• Tietsi says:

      People owning Time square they do not care about the lives of other people and what they care about is maximising profits, this should come to a stop, young people are hooked to be prostitutes from
      times square and little is done about it.

  2. Tietsi says:

    That place is ruining young people’s lives In Berea, Yoeville and sarrounding places, something should be done about it.

  3. Gango says:

    Unfortunate enough the place never changed we were attacked by a group of teenagers who wanted to rob us!!!! What a shame!

    • yeovue says:

      Sorry to hear that. Of course, this is not peculiar to Yeoville Bellevue. It happens all over. Still. It’s not good to hear stories like this because it reminds us of how much work we have to do to persuade people that Yeoville Bellevue is not a no-go area or a place to be scared of. I speak with knowledge, given that I live here.

  4. Hello, you used to write excellent, but the last few posts have been kinda boring… I miss your great writings.
    Past several posts are just a little bit out of track!
    come on!

    • yeovue says:

      Hi Jacqueline
      Sorry to hear you think so. It is true that I don’t pay as much attention to the blog as I used to, to my regret. This may have impacted on my writing. I will go back and re-read my earlier stuff and my later and see where I might be going wrong. Thanks for the honest comment. It is appreciated. Keep reading and I will try and keep writing.

  5. Charles says:

    Look at Cape Town, was fast becoming a dump, like JHB, untill Zille took over, the rest is history, Seapoint today is great, ride the back roads of Yeoville, and be shocked at non service delivery by the ANC run council, then again they were the worst , and most useless liberation movement ever, chicken in basket revolutionaries they were called.

    • yeovue says:

      Wild statements like this take us nowhere. Whatever the criticisms you might have of the ANC, to say they are the worst and most useless liberation movement ever is absurd. Nor is the DA perfect. Me, I want to get past party politics and focus on the real issues confronting us in Yeoville Bellevue. They aren’t going to be solved by grandstanding, but by understanding the causes and finding workable solutions.

  6. Sizimisele says:

    The problem is population of people in such areas,the majority of them living there see nothing wrong at all in everything they do.They will always say RSA is a free country.I wish one day we can have detectives who will interview people randomly about their occupation and ask to see their income,if one is living luxury life and can’t provide the proof of income,they should investigate and find out how he/she is making a living?Just my opinion.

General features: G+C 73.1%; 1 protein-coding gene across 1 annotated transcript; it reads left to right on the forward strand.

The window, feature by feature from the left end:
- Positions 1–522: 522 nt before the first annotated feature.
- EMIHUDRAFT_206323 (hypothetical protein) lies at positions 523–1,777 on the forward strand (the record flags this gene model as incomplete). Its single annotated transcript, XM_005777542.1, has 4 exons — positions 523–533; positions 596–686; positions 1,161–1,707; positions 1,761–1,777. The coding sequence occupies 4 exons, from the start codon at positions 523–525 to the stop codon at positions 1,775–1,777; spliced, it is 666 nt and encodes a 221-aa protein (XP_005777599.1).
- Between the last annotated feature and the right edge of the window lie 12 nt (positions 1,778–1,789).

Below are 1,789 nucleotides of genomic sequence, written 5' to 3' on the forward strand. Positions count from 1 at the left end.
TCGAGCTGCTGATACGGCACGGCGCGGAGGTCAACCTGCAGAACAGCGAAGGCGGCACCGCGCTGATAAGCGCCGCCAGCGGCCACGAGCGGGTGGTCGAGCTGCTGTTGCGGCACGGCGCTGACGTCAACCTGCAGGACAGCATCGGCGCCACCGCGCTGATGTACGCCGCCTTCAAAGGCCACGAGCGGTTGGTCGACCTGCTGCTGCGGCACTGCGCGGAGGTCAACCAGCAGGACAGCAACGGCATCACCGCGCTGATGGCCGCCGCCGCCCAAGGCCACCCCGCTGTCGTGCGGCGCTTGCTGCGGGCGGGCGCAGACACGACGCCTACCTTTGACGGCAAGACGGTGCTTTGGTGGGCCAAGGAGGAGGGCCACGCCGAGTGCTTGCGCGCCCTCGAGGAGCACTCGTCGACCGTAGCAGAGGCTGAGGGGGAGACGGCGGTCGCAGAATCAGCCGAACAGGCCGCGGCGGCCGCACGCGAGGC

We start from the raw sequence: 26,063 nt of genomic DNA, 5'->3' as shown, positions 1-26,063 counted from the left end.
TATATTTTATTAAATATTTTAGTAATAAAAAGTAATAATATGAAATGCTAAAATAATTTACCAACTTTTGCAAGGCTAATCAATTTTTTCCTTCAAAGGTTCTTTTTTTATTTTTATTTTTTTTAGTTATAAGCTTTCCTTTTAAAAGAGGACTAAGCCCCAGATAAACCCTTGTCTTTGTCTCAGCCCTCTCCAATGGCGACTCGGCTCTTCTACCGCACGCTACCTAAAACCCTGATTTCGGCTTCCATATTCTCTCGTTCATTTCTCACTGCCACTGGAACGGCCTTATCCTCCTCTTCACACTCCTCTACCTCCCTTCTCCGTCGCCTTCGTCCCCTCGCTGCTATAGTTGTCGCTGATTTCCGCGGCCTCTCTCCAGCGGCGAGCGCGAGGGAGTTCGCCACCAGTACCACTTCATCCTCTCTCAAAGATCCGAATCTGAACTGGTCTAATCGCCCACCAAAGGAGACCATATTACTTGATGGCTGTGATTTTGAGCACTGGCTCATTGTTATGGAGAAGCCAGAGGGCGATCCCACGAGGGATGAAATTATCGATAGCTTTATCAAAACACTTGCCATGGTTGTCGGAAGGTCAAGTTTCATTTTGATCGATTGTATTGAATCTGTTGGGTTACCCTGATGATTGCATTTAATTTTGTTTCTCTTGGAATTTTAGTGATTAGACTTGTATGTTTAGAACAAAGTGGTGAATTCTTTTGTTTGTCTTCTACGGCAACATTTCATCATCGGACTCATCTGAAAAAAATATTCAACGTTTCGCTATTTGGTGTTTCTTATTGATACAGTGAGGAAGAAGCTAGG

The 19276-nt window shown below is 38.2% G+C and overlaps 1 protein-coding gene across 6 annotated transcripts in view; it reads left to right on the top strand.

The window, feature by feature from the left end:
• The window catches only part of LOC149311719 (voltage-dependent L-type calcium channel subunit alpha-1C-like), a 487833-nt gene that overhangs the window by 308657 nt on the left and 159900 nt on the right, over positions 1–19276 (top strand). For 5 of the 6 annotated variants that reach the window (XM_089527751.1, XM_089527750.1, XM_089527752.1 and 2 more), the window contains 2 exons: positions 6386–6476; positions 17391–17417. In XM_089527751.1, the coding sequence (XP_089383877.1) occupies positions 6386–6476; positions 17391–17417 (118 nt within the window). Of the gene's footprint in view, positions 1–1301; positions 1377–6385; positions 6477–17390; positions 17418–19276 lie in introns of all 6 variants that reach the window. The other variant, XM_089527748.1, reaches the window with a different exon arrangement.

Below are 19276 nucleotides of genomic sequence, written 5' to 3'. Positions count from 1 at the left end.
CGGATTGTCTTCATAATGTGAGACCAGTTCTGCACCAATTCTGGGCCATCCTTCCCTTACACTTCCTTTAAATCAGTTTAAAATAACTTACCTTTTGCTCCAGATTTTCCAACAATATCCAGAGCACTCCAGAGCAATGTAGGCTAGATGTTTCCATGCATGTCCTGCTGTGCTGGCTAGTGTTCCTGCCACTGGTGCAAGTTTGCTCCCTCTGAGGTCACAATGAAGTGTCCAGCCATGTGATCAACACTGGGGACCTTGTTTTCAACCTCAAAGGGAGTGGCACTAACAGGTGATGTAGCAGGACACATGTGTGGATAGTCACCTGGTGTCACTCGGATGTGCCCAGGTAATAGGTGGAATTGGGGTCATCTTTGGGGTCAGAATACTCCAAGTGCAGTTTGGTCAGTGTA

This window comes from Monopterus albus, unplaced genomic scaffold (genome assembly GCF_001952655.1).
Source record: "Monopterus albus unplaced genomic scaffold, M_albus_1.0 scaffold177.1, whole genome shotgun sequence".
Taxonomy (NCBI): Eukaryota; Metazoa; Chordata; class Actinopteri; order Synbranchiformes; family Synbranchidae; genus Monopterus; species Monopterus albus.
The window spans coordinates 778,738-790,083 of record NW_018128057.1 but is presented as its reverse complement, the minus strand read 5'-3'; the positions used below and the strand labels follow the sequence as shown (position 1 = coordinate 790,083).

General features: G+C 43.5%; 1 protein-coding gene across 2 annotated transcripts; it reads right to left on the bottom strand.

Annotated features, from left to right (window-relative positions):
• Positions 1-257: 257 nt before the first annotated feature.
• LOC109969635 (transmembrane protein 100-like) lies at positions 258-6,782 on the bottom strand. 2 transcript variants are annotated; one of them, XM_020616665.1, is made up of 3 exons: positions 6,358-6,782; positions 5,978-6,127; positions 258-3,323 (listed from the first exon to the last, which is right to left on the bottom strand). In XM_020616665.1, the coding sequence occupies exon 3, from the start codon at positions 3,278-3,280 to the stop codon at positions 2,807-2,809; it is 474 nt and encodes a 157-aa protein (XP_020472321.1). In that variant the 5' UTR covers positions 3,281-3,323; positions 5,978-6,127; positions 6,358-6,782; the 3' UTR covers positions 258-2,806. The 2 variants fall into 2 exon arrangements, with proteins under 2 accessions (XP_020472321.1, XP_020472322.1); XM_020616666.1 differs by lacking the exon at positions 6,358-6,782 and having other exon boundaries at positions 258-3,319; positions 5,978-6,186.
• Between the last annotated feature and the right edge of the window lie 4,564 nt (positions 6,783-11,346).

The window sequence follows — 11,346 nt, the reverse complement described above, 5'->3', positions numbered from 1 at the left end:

7. increasingly'pd'off'res says:

    An independant police unit from elsewhere should be tasked to clean up Yeoville and surrounds, and to route out bad weeds in force. By-laws regarding all-night noise and cutoff deadline should be enforced. Civic departments such as JMPD should have an after hours contact, not only for ‘barking dogs’.

  8. longtermteovillite says:

    An interesting extract I found while researching the early history of Yeoville and Johannesburg:
    This was memed from a Wiki article:
    Yeoville was proclaimed as a suburb in 1890 (four years after the discovery of gold led to the founding of Johannesburg) by Thomas Yeo Sherwell, who came from Yeovil in the United Kingdom. The area was advertised as a ‘sanitarium for the rich’ in which the air was purer because it was up on a ridge overlooking the dirty, smoke-filled mining town that had sprung from nothing out of the (then) Transvaal bushveld. However, the rich did not buy into the suburb. Instead it became a multiclass area, one to which many poorer people living below the ridge in Doornfontein aspired. It was also a place which attracted many of the waves of migrants from abroad that came to South Africa seeking a new life.

    • yeovue says:

      Thanks. Yes, actually I wrote that. I came across the advertisement in a thesis someone did on the area. The ad was in the then Diggers News.

  9. Godfrey van Wyk says:

    The original name was Aida Centre…I lived there with my buddies occupying 4 flats at the same time. There was the Green Oasis on the ground floor in the middle owned by Vic…